Karen Uhlenbeck is first woman to win top mathematics prize

Karen Uhlenbeck. Photo: Andrea Kane, Institute for Advanced Study.

Karen Uhlenbeck, a visiting scholar at the Institute for Advanced Study and a visiting senior research scholar at Princeton University, is the 2019 recipient of the Abel Prize, a Norwegian prize awarded annually by the the Norwegian Academy of Science and Letters to an outstanding mathematician.

Uhlenbeck was cited by the Abel Committee “for her pioneering achievements in geometric partial differential equations, gauge theory and integrable systems, and for the fundamental impact of her work on analysis, geometry and mathematical physics.”

The Abel Prize is an international award that acknowledges outstanding scientific work in the field of mathematics and comes with a monetary award equivalent to about $700,000. The prize will be given to Uhlenbeck by H.M. King Harald V at an award ceremony in Oslo on May 21. Uhlenbeck is the first woman to receive the prize.

“I can hardly believe it, and I am deeply appreciative. Many thanks to the Norwegian Academy and the institutions and people who have contributed to what has been so far a full and interesting life,” Uhlenbeck said. “I hope that my selection for this award demonstrates that a great variety of individuals are capable of contributing to mathematics at the highest level.”

Uhlenbeck said it is a great honor to be the first woman to win the Abel Prize, but also a great responsibility.

“Many, many thanks to the few remarkable pioneers before me and to the many women coming along behind me—first slowly and now in great numbers. I am in the first generation of women who could expect professional advancement, maybe not at that time quite equal to men, but the doors were no longer locked,” she said.

“In the ’60s and ’70s, when the legal barriers to advancement were struck down, we expected women and minorities to march through the doors and take their rightful place, at least in academia. It proved not so simple, but tremendous progress has been made, at least for women,” she said. “The young women mathematicians of today are a varied, impressive pool of talent. I hope in my own way, I have joined others in prying those locked doors open, and in keeping them open wide. Research mathematics is but a small part of human endeavor, but very rewarding and beautiful to those who gain entry. By some quirk of the human intellect, it is also very useful. I am grateful to the Norwegian Academy for recognizing this.”

Uhlenbeck first came to the Institute for Advanced Study as a member in the School of Mathematics in 1979. She returned as a member in 1995, served as a visiting professor in 1997-98 and 2012, and has been a visitor since 2014.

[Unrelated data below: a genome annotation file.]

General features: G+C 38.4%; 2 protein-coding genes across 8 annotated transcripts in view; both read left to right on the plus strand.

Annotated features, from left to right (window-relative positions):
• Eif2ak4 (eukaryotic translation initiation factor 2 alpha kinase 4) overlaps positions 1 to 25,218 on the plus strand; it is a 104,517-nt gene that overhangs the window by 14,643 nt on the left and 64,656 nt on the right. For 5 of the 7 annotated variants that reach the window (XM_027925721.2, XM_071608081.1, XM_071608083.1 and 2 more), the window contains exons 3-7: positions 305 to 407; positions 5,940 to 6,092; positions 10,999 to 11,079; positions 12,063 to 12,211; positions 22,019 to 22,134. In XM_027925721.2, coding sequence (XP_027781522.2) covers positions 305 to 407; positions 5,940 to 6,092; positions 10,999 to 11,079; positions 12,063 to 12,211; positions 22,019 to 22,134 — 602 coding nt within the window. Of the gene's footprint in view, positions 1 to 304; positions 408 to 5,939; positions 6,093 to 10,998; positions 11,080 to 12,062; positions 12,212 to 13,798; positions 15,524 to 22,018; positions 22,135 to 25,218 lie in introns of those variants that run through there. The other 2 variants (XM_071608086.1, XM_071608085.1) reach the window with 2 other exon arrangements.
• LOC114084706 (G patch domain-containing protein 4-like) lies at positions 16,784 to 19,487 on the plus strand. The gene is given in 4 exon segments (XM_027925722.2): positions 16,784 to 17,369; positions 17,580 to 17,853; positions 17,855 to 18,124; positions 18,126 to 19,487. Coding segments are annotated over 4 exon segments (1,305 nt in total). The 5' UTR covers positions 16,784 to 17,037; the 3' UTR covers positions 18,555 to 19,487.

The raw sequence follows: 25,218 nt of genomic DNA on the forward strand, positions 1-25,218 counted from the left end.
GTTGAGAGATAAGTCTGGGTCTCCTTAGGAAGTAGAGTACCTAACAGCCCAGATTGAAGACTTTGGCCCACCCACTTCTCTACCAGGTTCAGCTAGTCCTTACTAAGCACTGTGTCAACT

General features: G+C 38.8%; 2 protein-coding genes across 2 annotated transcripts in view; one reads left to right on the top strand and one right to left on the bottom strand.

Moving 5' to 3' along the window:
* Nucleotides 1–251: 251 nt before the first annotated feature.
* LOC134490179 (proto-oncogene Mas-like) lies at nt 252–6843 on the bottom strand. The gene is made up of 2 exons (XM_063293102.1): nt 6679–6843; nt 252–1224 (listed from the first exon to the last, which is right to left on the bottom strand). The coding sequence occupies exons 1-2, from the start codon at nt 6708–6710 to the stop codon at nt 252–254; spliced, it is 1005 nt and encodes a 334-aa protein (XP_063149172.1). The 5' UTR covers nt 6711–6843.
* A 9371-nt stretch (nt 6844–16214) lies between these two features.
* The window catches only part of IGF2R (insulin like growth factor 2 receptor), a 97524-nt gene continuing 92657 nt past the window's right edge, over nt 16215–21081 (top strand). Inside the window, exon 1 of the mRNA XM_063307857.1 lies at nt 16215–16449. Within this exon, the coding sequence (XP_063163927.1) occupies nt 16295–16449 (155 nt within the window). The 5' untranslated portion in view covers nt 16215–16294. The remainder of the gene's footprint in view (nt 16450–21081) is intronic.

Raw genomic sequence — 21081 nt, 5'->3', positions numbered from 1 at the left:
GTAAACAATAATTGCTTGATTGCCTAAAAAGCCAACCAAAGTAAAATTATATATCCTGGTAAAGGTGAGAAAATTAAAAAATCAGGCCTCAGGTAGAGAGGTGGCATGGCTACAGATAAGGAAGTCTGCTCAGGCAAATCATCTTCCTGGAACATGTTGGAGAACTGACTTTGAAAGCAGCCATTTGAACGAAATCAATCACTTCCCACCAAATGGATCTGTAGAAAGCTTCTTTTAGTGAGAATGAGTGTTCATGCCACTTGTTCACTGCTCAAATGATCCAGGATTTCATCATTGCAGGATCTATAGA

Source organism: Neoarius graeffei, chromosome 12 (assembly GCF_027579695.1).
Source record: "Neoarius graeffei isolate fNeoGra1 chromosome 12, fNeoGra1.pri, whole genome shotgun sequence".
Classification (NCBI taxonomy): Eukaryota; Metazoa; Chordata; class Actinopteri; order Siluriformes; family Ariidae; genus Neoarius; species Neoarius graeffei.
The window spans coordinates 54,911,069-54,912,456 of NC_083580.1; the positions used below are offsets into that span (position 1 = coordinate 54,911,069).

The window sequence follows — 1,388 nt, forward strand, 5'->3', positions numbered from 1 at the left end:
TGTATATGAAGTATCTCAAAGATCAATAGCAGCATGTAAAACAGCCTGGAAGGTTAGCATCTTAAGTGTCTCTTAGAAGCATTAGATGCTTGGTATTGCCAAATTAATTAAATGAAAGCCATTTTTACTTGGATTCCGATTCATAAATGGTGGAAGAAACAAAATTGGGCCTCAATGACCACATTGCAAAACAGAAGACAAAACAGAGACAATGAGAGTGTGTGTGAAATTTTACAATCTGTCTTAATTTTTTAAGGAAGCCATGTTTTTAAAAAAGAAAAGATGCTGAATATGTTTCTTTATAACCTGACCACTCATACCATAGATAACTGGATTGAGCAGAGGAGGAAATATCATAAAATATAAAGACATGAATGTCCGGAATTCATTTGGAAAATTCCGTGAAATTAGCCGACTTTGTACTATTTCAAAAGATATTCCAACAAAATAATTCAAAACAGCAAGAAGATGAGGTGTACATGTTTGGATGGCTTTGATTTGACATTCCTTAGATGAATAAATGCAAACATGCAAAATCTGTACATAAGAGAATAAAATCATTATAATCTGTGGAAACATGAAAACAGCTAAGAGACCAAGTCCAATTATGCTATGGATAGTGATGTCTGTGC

“The Institute is thrilled that Karen Uhlenbeck has been recognized with the 2019 Abel Prize, for her transformative work across various mathematical disciplines, from minimal surfaces to gauge theory, and for her foundational contributions to the field of geometric analysis,” said Robbert Dijkgraaf, director of the Institute for Advanced Study. “A leading mathematician of our time and a member of the IAS community since 1979, Karen has played a leading role in advancing mathematics research, championing diversity, and inspiring the next generation of women to become leaders in the field.”

Uhlenbeck is a founder of the Institute’s Park City Mathematics Institute, a summer program that brings together mathematicians and math teachers to study and exchange ideas, providing immersive educational and professional development opportunities. She also co-founded the Institute for Advanced Study’s Women and Mathematics program with fellow Institute member Chuu-Lian Terng. The purpose of the program is to address gender imbalance and success rates among women in mathematics. Both Uhlenbeck and Terng have mentored hundreds of young women mathematicians through the program, resulting in a network of nearly 1,500 participants to date.

Born in Cleveland, Ohio, in 1942, Uhlenbeck earned her bachelor’s degree from the University of Michigan, and her master’s and doctorate degrees from Brandeis University. She has held academic positions at several universities, and is a professor emerita of mathematics and Sid W. Richardson Regents Chair at the University of Texas at Austin. Her honors include a Steele Prize from the American Mathematical Society, a National Medal of Science, and a MacArthur Fellowship.

Helmut Hofer, a professor in the Institute’s School of Mathematics, said Uhlenbeck has had a tremendous impact on the development of modern geometric analysis, and her contributions have started some of the most exciting developments in mathematics. “Quite frankly: it is about time,” he said of her being awarded the Abel Prize.

“Karen has had a long affiliation with IAS, and we are very happy that after retiring from the University of Texas at Austin she continues to contribute to the vibrancy of IAS as a visitor,” he said. “Besides her scientific impact, Karen has been an extraordinarily good citizen, making numerous contributions to the mathematical profession at large.  She is a role model for all of us.”